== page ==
Posts Tagged ‘free speech’
08:00 PM Zinnia Jones who contributed with chat logs to the NY Mag piece on Bradley Manning releases statement about it, says unredacted logs will be made available next week.
I provided them with our logs because I wanted them to see a different side of Bradley. I will be releasing the unredacted logs next week so that everyone can read them. After all of the stories portraying him as mentally unstable and revealing his problems at home and in the military, I felt it was important for people to know that there was a time when he seemed satisfied with his life. Read more
The internet is under threat. At risk is what’s known as “net neutrality”, or the principle of free access for each user to every online site, regardless of content. That’s the view of the man who coined the above term, Tim Wu, whose new book, The Master Switch, was published yesterday. It argues the internet now runs the risk of not just political censorship – as seen in Libya and Egypt, and in the American reaction to WikiLeaks – but that of commercial censorship, too. Monopolies such as Google and Apple may soon decide to choose which parts of the internet to give us – or switch off – and in some cases have already started to do so.
It is difficult to get in to see the imprisoned Bradley Manning, who is currently kept in chains as though he were a wild animal. However David House regularly sets out for the military prison holding the diminutive (5ft 2in) US army private. House, a 23-year-old computer researcher friend from the Massachusetts Institute of Technology, leaves Boston every couple of weeks on a Friday afternoon after work: “I immediately run home and grab my army rucksack, throw in a bunch of socks and loose clothing, hop on an Amtrak train to Washington DC. It’s a seven to eight hour train ride.” Read more
The internet is the “greatest spying machine the world has ever seen” and is not a technology that necessarily favours the freedom of speech, the WikiLeaks co-founder, Julian Assange, has claimed in a rare public appearance.
Assange acknowledged that the web could allow greater government transparency and better co-operation between activists, but said it gave authorities their best ever opportunity to monitor and catch dissidents.
Julian Assange will, according to the judge’s finding of fact, be held in prison in solitary confinement when he is returned to Sweden and will then be interrogated, held without bail and later subjected to a secret trial on accusations that have been bruited around the world, not least by this newspaper. He has a complete answer to these charges, which he considers false and baseless.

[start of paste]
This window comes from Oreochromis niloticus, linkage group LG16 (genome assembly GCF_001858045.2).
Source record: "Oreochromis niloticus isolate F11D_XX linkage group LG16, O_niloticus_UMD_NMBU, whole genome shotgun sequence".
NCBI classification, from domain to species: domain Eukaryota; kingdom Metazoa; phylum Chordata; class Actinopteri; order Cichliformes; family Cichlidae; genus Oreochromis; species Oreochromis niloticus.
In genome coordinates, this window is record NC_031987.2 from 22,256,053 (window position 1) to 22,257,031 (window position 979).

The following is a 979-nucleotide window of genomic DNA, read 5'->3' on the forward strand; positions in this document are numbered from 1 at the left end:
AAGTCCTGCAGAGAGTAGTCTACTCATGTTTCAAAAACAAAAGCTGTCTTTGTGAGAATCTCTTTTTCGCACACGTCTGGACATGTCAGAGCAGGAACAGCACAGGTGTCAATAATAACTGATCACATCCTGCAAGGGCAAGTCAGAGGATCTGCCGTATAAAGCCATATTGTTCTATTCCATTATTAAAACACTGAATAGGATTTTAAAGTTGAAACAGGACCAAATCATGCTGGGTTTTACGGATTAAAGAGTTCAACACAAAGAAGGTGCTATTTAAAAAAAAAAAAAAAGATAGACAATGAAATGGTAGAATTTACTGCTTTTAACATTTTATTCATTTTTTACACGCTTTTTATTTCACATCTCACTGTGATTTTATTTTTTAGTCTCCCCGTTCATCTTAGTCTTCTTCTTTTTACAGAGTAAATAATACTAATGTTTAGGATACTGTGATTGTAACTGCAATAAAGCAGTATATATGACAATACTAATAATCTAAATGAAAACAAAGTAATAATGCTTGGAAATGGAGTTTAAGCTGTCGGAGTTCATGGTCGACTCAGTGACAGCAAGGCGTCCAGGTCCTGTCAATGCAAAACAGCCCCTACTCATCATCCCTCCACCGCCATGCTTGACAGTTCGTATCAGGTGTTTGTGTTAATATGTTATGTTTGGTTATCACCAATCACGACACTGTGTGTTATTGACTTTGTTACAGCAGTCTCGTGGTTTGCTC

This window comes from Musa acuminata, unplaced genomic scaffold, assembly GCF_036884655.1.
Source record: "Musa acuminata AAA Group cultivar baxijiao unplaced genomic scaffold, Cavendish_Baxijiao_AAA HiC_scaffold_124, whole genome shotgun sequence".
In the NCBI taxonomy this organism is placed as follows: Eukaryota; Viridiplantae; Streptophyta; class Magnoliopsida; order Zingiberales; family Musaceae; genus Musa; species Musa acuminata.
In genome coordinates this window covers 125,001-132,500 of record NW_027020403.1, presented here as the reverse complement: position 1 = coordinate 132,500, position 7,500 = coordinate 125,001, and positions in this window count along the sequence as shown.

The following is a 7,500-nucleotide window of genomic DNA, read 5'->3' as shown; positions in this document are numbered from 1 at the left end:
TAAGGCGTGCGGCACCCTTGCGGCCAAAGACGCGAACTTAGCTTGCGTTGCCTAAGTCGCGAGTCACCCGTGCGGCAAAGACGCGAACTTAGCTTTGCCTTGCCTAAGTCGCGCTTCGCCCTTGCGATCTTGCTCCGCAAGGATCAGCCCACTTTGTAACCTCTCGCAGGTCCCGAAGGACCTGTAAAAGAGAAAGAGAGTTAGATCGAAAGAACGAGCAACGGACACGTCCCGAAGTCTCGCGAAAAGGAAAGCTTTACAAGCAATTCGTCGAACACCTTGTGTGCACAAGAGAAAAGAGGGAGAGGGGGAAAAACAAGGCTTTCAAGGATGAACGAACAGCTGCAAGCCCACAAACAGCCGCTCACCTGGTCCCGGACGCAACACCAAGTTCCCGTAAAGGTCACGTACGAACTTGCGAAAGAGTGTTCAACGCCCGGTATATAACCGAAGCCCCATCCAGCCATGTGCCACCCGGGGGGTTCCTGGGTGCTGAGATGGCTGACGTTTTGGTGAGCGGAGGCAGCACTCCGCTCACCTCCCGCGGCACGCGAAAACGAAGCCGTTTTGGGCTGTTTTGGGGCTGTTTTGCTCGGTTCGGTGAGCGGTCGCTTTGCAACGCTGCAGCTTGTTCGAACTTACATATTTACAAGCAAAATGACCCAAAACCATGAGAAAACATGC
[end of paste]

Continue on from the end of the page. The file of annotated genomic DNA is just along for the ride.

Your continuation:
Julian Assange, the founder of WikiLeaks, will be extradited to Sweden to answer accusations of rape and sexual assault, a judge has ruled, bringing to an close the first stage of what is now likely to be a lengthy legal battle.
Assange, who has been fighting extradition since being arrested in Britain in December, must face interrogation in Sweden on the sex assault claims, ruled chief magistrate Howard Riddle, rejecting arguments that the prosecutor seeking his extradition had behaved illegally and was unqualified to issue a warrant, and that he would not receive a fair trial. Read more
The WikiLeaks revelations have angered the US government, and in a speech in Washington Hillary Clinton, the secretary of state, said countries should not have to choose between ‘liberty and security’.
The US secretary of state, Hillary Clinton, praised the role of social networks such as Twitter in promoting freedom – at the same time as the US government was in court seeking to invade the privacy of Twitter users.
Lawyers for civil rights organisations appeared before a judge in Alexandria, Virginia, battling against a US government order to disclose the details of private Twitter accounts in the WikiLeaks row, including that of the Icelandic MP Birgitta Jonsdottir, below. Read more
The accusation of sexual assault made against Julian Assange by one of his two alleged Swedish victims describes “the missionary position”, his lawyer said in court , as he denied such an attack took place.
Geoffrey Robertson QC told the extradition hearing, at Belmarsh magistrate’s court in south London, that any resistance had been “unarticulated” on the part of Miss A, who has accused the WikiLeaksfounder of ripping off her clothes, snapping a necklace, pinning her down and trying to force himself on her without wearing a condom. Read more